The challenges facing PCs suddenly change: instead of using resources to cross that bridge or strategically positioning an enemy under a heavy object and then tipping it, they can use the portal spell and their environment to play with physics. If you want to give them this spell and truly interact with the environment, I'd not set a hard limit on its uses per day, only just requiring a party resource to manifest. Then players are actively encouraged to manipulate the environment with portals, a way to spectacularly express agency that would otherwise require elaborate set pieces on your behalf.

As players use the portaled world more, they are forced to articulate that world more, increasing immersion and fun.

Cons

They become quite a bit more "powerful." The ability to manipulate the environment changes challenges facing the party. Instead of thinking about how to kill a particularly pesky sentry, cross a uncertain bridge, or what have you, they start thinking with portals. While I think that this presents a welcome change, it is the kind of magic that shapes the game around it.

I would absolutely support a magi in Ars Magica researching a spell like this (not least because an omni-portal would be remarkably difficult for them to cast), but mainly for the character-defining element that it provides. I would be much more hesitant to do that in a 4e game that cares about tactical balance, because it obsoletes so much of the prepared material. For a freeform game and players that enjoy this sort of thing, I would tend towards my Ars Magica interpretation.

Summary

This spell is a game changer. Make it cost real resources instead of a 1/day limitation. It will change the tactical modes of thinking of your players and promote environmental immersion. It will also render most "mundane" challenges moot. If your players enjoy mundane challenges, it's too powerful. If your players find them frustrating or speedbumps, by all means, allow them their awesome-spell.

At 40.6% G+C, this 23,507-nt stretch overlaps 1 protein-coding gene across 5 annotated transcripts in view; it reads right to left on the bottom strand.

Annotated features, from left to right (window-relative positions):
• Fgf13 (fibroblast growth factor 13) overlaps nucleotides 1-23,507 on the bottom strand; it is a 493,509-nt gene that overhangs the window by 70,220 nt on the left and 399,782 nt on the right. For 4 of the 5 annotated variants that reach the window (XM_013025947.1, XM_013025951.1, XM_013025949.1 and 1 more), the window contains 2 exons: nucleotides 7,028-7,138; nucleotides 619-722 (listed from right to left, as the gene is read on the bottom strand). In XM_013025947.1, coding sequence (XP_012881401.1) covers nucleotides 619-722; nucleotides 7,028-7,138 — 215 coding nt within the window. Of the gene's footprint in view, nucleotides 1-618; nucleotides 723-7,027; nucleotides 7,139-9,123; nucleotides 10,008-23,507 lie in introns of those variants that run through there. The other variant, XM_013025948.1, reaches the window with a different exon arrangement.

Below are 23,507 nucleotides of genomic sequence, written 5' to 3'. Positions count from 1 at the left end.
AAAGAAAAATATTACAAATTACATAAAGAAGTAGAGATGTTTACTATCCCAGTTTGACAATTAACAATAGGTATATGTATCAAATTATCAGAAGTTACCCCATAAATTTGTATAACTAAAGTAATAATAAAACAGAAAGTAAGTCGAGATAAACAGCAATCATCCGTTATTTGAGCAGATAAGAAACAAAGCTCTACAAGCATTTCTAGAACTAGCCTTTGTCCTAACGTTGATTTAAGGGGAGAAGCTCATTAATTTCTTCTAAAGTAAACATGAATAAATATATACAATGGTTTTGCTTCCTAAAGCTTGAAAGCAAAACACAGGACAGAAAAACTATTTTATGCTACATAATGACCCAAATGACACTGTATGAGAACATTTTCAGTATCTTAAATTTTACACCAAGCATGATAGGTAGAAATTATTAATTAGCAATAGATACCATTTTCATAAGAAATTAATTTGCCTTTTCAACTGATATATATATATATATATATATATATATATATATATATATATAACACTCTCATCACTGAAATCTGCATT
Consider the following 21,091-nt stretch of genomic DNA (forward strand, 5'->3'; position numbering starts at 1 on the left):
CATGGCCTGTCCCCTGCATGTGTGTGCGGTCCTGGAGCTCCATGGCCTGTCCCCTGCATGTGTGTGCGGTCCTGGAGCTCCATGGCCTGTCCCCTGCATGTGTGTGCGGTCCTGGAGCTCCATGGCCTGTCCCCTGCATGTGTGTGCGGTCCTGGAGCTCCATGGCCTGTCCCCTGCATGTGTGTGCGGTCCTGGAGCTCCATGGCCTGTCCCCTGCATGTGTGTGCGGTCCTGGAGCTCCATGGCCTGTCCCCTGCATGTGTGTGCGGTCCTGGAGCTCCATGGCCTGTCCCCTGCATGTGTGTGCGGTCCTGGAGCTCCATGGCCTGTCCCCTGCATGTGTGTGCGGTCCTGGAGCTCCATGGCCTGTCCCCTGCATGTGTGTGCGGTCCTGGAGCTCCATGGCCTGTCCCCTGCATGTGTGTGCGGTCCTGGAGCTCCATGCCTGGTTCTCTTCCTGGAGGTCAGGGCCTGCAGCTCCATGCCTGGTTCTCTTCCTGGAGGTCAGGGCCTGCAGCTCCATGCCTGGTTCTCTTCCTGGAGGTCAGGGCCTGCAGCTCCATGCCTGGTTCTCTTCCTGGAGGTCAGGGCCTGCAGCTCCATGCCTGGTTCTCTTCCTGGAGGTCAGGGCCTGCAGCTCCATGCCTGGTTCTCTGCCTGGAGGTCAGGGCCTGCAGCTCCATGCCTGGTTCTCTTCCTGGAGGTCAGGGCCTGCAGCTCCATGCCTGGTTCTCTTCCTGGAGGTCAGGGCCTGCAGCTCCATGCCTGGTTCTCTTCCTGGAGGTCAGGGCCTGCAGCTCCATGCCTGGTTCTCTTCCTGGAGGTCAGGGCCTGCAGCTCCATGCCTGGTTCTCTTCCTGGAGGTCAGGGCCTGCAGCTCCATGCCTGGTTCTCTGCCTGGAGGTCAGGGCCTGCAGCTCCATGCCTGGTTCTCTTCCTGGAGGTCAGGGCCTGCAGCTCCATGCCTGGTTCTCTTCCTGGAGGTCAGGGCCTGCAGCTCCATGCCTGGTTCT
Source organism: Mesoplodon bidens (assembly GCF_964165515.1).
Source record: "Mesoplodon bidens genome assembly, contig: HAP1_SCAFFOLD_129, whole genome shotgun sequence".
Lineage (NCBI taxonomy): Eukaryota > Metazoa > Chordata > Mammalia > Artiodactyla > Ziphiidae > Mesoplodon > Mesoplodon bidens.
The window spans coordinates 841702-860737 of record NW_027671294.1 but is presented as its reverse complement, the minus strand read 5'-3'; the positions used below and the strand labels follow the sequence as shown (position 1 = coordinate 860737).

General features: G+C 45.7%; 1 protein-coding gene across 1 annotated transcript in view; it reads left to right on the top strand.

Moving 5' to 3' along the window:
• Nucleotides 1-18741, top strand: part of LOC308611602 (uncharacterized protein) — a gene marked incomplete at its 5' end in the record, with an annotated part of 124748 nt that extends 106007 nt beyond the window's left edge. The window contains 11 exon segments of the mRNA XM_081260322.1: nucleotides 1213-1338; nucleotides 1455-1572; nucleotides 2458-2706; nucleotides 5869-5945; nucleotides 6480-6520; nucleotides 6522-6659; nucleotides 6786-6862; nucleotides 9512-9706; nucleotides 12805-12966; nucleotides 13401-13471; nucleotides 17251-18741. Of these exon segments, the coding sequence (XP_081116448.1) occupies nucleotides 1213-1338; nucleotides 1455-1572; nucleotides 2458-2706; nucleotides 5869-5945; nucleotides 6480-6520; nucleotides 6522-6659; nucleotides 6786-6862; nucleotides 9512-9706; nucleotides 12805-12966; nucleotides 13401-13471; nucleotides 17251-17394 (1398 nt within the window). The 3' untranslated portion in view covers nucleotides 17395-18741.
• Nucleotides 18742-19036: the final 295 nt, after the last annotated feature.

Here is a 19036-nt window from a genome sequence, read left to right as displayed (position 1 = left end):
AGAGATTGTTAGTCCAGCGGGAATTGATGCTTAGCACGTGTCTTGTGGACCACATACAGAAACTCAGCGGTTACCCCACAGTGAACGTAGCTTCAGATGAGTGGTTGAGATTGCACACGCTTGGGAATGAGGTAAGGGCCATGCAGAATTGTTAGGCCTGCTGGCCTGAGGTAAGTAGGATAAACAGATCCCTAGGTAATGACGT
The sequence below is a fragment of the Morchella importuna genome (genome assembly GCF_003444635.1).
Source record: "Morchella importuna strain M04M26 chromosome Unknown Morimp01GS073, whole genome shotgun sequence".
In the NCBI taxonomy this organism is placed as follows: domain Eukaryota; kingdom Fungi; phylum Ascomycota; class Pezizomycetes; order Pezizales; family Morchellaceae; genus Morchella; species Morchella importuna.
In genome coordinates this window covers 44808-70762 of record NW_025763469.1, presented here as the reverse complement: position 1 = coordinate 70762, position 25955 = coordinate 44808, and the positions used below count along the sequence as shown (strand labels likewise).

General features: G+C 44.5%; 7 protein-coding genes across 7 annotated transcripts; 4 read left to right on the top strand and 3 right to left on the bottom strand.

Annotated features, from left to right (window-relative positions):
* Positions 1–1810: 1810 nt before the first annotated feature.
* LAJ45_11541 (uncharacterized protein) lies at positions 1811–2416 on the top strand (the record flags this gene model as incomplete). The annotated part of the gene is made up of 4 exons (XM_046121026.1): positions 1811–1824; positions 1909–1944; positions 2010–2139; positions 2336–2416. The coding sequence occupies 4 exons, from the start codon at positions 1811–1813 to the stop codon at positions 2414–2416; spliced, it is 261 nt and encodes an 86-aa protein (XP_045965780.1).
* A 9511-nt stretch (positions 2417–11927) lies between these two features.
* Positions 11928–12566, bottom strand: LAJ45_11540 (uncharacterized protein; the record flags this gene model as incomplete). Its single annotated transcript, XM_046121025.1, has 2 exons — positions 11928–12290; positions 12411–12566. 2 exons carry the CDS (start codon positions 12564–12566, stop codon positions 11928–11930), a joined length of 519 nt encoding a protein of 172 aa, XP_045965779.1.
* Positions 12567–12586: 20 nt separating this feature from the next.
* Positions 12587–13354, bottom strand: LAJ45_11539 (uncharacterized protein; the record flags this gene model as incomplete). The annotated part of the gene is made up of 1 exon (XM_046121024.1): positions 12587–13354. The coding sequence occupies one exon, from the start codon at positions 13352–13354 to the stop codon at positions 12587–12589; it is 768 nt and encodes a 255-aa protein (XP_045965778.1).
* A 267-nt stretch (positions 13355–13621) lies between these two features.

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Given the parameters of the spell, then it's not as OP as it might appear, though it probably is a bit higher level than they'd have at this time.

The first parameter that I think needs to be defined is offensively, does the defender get a save? And second, do the portals stay in existence when they are out of sight? (As Portals don't persist from room to room, I put that LOS existence to sort of represent that)

Second, the twice per day limitation- is that two placements? Or is that two pairs of placements? A distinguishing fact.

And third, distance between portals. There is a range given, but no distance limit between the two portals. If you cast a portal 40 feet in one direction, then 40 feet in the other direction, that's 80 feet. And that's without moving- which becomes an issue given the 2 minute duration.

Given those parameters, and the parameters that you've already given, this is not that dissimilar to Dimension Door from PHB162, which is a daily, 6th level, Personal spell.

The differences:

1. The Portal spell is not personal. Pros for your version: Allows a portal effect, and others can use it. Cons for your version: you have to be able to move to use it (A big deal in dnd4e, as teleportation without movement doesn't provoke opportunity attacks).